HOUSTON'S TRUSTED SOURCE FOR TEXAS SABAL PALMS
Texas Sabal Palm Trees are stately and robust, and can grow up to 50’ tall with a solitary trunk, 8-32” in diameter. The canopy of a mature Texas Sabal Palm Tree may be 8-25’ across. The gray trunk has closely spaced annular rings. Usually part of the trunk remains covered with old leaf stem “boots,” that often split at their bases.
The Texas Sabal Palms have:
A canopy (mature) which may be 8 to 25 feet across..
10-25 fan shaped leaves ranging in color from deep emerald green for palms in shade or part shade, to lighter green for palms receiving more sunlight.
These persistent boots form a characteristic crosshatch pattern on the trunk. The petioles (leaf stems) are smooth and completely thornless and may be up to 15’ in length. Texas Sabal Palm Trees have 10-25 fan-shaped leaves ranging in color from deep emerald green for palms in shade or part shade, to lighter green for palms receiving more sunlight. Each leaf has 80-115 leaflets with characteristic threads unraveling along the margins. The Palm Tree's leaves have prominent and strongly downward arching costas (leaf midribs) which give them a 3D effect.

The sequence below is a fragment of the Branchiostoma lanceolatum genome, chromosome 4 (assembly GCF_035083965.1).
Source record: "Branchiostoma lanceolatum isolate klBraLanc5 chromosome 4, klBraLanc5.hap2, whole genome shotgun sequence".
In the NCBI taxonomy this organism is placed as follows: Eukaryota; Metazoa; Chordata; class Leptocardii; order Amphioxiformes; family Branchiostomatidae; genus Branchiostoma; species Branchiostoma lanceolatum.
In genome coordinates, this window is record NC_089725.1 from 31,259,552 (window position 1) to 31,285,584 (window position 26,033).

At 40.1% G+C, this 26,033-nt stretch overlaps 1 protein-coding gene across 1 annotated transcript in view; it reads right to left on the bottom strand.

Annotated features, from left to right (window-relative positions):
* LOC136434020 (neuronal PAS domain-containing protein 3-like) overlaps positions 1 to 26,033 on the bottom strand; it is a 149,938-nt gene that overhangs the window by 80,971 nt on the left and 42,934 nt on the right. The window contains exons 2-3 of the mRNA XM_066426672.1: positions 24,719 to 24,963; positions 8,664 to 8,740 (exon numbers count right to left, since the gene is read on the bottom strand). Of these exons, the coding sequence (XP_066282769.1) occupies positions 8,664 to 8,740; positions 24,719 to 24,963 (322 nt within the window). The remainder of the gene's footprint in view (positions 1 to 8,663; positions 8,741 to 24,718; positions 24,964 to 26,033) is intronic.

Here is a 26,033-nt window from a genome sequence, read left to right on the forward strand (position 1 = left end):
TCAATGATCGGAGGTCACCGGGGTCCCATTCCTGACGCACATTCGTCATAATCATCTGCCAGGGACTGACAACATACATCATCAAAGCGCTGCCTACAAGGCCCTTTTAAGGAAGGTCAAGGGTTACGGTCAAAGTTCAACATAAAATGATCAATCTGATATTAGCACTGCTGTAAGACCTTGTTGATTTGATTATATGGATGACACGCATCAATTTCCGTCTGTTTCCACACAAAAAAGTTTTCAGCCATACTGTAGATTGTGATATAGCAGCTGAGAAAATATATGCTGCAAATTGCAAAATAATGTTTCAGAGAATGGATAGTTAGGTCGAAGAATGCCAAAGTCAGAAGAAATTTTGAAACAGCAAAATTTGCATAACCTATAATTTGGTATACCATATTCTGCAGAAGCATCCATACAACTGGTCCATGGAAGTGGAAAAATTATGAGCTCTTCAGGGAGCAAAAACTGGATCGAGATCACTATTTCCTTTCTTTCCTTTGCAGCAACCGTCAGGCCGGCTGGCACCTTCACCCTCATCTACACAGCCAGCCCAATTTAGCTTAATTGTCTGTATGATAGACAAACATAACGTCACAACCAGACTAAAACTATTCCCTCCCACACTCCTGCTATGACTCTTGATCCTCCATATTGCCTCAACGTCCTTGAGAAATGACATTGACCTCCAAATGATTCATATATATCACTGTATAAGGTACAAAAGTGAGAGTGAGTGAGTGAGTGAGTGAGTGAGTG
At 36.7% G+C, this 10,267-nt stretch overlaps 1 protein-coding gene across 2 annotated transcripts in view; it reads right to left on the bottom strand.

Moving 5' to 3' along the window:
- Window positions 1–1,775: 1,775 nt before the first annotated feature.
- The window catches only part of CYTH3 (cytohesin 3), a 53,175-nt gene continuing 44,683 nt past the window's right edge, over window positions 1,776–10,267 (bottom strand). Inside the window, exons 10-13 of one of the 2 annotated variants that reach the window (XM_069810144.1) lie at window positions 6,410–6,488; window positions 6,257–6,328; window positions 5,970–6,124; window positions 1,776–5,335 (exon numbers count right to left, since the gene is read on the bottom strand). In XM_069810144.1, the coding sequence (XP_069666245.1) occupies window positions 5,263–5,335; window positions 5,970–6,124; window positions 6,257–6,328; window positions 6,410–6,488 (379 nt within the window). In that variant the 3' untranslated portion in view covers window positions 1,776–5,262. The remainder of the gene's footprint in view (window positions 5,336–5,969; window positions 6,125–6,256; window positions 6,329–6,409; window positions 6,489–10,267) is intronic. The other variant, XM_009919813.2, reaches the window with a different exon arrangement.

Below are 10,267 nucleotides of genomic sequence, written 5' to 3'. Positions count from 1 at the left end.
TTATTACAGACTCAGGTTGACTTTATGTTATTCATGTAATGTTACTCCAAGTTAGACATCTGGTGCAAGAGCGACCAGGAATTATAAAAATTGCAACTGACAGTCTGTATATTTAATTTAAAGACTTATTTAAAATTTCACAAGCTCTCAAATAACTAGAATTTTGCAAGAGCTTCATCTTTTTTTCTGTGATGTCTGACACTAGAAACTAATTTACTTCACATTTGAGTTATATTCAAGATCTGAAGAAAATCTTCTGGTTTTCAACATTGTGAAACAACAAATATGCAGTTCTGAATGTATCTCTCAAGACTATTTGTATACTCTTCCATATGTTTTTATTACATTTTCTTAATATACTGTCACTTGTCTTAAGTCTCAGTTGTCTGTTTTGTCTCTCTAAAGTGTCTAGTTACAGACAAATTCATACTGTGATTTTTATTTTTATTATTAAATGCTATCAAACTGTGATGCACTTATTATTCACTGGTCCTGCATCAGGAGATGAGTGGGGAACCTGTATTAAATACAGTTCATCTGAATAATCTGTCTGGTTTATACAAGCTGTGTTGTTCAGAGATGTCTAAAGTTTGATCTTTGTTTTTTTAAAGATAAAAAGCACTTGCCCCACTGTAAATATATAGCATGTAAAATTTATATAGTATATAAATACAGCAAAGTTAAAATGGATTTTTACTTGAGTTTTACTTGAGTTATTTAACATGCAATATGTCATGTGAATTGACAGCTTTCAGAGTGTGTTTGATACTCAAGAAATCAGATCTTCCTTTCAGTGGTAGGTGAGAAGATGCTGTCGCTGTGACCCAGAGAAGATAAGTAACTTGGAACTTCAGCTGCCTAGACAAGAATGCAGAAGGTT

Texas Sabal Palms can flower when very young, often blooming when the trunk is small or even nonexistent. The Texas Sabal Palm Tree produces small white flowers in a branched inflorescence about as long as the leaves. Male and female flowers are borne on the same plant. The fruits are round-oval and black when ripe. The Texas Sabal Palm can be distinguished from other palmate-leafed palms by its long, smooth, nonthorny petioles and the long, downward arching costas.
Texas Sabal Palms Usage
Use Texas Sabal Palm Trees in formal groupings, as a lawn tree, in large-scale plantings and as that special accent tree. The Texas Sabal Palm is best suited to medium or large yards since the Palms may grow 50’ tall and spread 25’ across. Texas Sabal Palm Trees may be used in a variety of situations since the Palms are tolerant of wind, drought, salt, and most soil types.
Want to explore more than the Texas Sabal Palm, check out our list of palms we also grow from seed to your property!
Did you know that the Sylvester is not a tree, but in fact a grass! Learn more about the difference between Palms and Trees here!
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